Consumer advocates urged
the Obama administration Thursday to investigate what they called an
effort by large for-profit insurance companies to slash spending on
medical care even as they raise premiums.
In a letter to Health and
Human Services Secretary Kathleen Sebelius, Consumer Watchdog and the
Center for Media and Democracy said that insurers reported less medical
spending in recent months ahead of new federal rules that will require
the companies to do just the opposite starting next year.
Under the nation’s new
healthcare law, insurers will have to devote at least 80% of premiums to
medical claims for individuals and small businesses, and as much as 85%
of premiums for policies covering large businesses.
Federal regulations are
being drafted to clarify what constitutes medical costs and
administrative expenses. As those rules are finalized, the two consumer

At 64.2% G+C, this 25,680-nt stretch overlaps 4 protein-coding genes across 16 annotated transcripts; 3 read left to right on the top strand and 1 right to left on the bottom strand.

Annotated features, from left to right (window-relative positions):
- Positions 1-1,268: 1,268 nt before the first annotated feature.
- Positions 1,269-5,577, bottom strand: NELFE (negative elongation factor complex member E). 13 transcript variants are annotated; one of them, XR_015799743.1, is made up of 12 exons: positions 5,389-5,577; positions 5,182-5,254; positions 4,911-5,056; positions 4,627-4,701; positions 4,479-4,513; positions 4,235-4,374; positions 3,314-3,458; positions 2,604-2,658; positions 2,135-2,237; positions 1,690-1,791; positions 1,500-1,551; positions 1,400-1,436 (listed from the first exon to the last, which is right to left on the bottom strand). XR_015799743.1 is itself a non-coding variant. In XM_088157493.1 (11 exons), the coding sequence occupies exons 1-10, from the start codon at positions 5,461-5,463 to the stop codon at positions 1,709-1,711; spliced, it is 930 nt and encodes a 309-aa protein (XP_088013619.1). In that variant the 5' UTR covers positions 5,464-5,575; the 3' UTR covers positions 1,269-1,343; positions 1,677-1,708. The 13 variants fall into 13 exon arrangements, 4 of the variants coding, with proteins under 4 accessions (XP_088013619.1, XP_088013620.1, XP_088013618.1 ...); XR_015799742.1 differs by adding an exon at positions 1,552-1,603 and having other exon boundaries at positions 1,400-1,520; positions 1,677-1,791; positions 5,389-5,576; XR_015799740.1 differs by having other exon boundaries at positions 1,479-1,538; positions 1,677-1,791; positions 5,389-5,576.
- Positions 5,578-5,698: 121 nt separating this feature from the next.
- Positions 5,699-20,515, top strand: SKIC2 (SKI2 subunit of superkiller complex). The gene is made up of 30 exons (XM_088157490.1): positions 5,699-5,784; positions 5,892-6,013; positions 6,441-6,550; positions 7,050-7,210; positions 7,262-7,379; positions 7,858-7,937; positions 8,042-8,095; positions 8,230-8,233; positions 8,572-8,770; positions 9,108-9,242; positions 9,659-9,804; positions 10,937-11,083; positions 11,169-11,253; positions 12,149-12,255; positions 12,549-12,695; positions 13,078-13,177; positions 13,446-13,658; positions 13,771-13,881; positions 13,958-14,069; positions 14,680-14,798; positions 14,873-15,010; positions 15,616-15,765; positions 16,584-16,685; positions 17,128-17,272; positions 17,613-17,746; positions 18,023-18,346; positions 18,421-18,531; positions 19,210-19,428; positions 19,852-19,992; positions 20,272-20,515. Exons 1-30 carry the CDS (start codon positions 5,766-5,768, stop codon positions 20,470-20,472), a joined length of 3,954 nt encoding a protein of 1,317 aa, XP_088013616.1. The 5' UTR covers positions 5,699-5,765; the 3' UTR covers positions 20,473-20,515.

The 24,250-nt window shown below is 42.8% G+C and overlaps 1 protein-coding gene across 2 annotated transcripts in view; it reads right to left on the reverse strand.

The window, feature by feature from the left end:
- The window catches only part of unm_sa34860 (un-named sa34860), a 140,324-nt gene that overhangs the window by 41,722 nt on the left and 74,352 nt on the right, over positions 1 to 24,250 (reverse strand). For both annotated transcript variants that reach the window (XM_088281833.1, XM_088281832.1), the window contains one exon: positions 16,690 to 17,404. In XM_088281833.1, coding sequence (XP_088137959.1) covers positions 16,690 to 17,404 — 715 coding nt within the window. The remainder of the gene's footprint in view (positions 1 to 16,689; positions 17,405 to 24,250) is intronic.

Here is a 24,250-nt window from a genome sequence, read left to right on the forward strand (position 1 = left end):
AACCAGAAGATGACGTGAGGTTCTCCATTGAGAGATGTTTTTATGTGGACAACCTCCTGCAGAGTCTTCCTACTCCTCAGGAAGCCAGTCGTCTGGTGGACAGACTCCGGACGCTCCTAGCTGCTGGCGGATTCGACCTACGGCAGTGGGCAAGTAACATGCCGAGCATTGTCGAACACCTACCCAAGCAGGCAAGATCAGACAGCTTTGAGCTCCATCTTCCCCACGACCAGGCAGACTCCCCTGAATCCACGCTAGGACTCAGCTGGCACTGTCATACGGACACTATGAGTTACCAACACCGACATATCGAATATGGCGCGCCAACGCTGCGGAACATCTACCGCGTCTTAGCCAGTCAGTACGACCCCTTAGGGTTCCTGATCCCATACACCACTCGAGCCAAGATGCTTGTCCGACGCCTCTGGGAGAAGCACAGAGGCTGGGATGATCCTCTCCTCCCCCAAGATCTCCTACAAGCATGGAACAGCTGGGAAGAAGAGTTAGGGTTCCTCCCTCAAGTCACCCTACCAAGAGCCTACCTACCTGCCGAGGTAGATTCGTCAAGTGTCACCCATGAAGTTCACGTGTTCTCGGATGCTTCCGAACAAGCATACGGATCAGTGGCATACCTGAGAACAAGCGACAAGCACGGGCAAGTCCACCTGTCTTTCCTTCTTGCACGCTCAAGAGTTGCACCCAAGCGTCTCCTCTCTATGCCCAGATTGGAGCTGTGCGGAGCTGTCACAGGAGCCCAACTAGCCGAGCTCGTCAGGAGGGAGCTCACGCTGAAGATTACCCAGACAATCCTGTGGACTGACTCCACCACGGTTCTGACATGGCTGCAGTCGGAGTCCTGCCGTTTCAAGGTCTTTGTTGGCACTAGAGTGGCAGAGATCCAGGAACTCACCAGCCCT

groups want the U.S. Department of Health and Human Services to examine
medical spending by major insurers such as WellPoint Inc., Cigna Corp.
and UnitedHealth Group, and make the findings public.
“Insurance companies appear
to be making sure that when new federal rules for spending on
healthcare kick in next year, they can keep their administrative bloat
and profits intact,” said Judy Dugan, research director of Consumer
Watchdog in Santa Monica.
The insurance industry’s
Washington lobbying arm insisted that a few months of financial data may
obscure the fact that insurers devote most of their premium income to
An executive with America’s
Health Insurance Plans said that administrative spending by major
insurers has declined steadily for six straight years.
“All the data show that the
vast majority of the premium dollar goes to pay for direct medical
services,” said Michael Tuffin, the group’s executive vice president.
“We’re spending money on the 200 million people we serve. The track
record is clear: This is an efficient, low-margin industry.”